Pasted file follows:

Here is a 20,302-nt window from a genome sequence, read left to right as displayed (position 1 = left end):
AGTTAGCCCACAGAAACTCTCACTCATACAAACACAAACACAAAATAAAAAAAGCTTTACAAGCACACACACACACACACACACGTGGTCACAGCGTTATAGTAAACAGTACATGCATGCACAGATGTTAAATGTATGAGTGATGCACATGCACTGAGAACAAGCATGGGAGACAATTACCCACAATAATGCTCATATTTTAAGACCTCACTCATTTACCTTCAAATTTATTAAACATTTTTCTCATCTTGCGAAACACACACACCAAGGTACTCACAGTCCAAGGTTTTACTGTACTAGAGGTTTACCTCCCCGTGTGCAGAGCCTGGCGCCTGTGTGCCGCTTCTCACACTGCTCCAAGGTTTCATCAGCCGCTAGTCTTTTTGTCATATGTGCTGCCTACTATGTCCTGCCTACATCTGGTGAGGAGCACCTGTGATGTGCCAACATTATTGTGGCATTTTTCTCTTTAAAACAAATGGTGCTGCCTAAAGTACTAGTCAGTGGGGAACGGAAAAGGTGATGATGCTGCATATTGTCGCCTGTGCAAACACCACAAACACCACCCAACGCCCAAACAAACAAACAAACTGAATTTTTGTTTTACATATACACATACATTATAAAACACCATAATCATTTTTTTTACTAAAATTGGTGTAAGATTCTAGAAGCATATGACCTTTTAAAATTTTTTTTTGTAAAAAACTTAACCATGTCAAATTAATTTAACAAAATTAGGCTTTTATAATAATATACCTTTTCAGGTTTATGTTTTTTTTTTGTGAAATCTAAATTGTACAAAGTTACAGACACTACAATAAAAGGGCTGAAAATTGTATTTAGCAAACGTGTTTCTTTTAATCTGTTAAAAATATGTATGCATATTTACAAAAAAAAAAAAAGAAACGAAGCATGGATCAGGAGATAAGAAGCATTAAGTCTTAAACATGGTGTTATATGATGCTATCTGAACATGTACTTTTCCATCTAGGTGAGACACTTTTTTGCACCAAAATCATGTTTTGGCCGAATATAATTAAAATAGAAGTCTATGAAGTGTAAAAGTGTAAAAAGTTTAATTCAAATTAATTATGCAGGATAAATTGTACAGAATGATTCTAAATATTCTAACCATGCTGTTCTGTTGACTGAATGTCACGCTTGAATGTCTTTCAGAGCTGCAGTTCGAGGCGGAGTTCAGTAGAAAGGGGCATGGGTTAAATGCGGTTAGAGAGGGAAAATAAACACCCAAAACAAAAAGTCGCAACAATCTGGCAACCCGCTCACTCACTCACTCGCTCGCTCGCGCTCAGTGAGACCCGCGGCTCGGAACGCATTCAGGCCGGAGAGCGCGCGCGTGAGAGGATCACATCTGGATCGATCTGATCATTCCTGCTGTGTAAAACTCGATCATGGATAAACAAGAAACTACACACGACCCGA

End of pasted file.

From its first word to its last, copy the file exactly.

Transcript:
Here is a 20,302-nt window from a genome sequence, read left to right as displayed (position 1 = left end):
AGTTAGCCCACAGAAACTCTCACTCATACAAACACAAACACAAAATAAAAAAAGCTTTACAAGCACACACACACACACACACACGTGGTCACAGCGTTATAGTAAACAGTACATGCATGCACAGATGTTAAATGTATGAGTGATGCACATGCACTGAGAACAAGCATGGGAGACAATTACCCACAATAATGCTCATATTTTAAGACCTCACTCATTTACCTTCAAATTTATTAAACATTTTTCTCATCTTGCGAAACACACACACCAAGGTACTCACAGTCCAAGGTTTTACTGTACTAGAGGTTTACCTCCCCGTGTGCAGAGCCTGGCGCCTGTGTGCCGCTTCTCACACTGCTCCAAGGTTTCATCAGCCGCTAGTCTTTTTGTCATATGTGCTGCCTACTATGTCCTGCCTACATCTGGTGAGGAGCACCTGTGATGTGCCAACATTATTGTGGCATTTTTCTCTTTAAAACAAATGGTGCTGCCTAAAGTACTAGTCAGTGGGGAACGGAAAAGGTGATGATGCTGCATATTGTCGCCTGTGCAAACACCACAAACACCACCCAACGCCCAAACAAACAAACAAACTGAATTTTTGTTTTACATATACACATACATTATAAAACACCATAATCATTTTTTTTACTAAAATTGGTGTAAGATTCTAGAAGCATATGACCTTTTAAAATTTTTTTTTGTAAAAAACTTAACCATGTCAAATTAATTTAACAAAATTAGGCTTTTATAATAATATACCTTTTCAGGTTTATGTTTTTTTTTTGTGAAATCTAAATTGTACAAAGTTACAGACACTACAATAAAAGGGCTGAAAATTGTATTTAGCAAACGTGTTTCTTTTAATCTGTTAAAAATATGTATGCATATTTACAAAAAAAAAAAAAGAAACGAAGCATGGATCAGGAGATAAGAAGCATTAAGTCTTAAACATGGTGTTATATGATGCTATCTGAACATGTACTTTTCCATCTAGGTGAGACACTTTTTTGCACCAAAATCATGTTTTGGCCGAATATAATTAAAATAGAAGTCTATGAAGTGTAAAAGTGTAAAAAGTTTAATTCAAATTAATTATGCAGGATAAATTGTACAGAATGATTCTAAATATTCTAACCATGCTGTTCTGTTGACTGAATGTCACGCTTGAATGTCTTTCAGAGCTGCAGTTCGAGGCGGAGTTCAGTAGAAAGGGGCATGGGTTAAATGCGGTTAGAGAGGGAAAATAAACACCCAAAACAAAAAGTCGCAACAATCTGGCAACCCGCTCACTCACTCACTCGCTCGCTCGCGCTCAGTGAGACCCGCGGCTCGGAACGCATTCAGGCCGGAGAGCGCGCGCGTGAGAGGATCACATCTGGATCGATCTGATCATTCCTGCTGTGTAAAACTCGATCATGGATAAACAAGAAACTACACACGACCCGA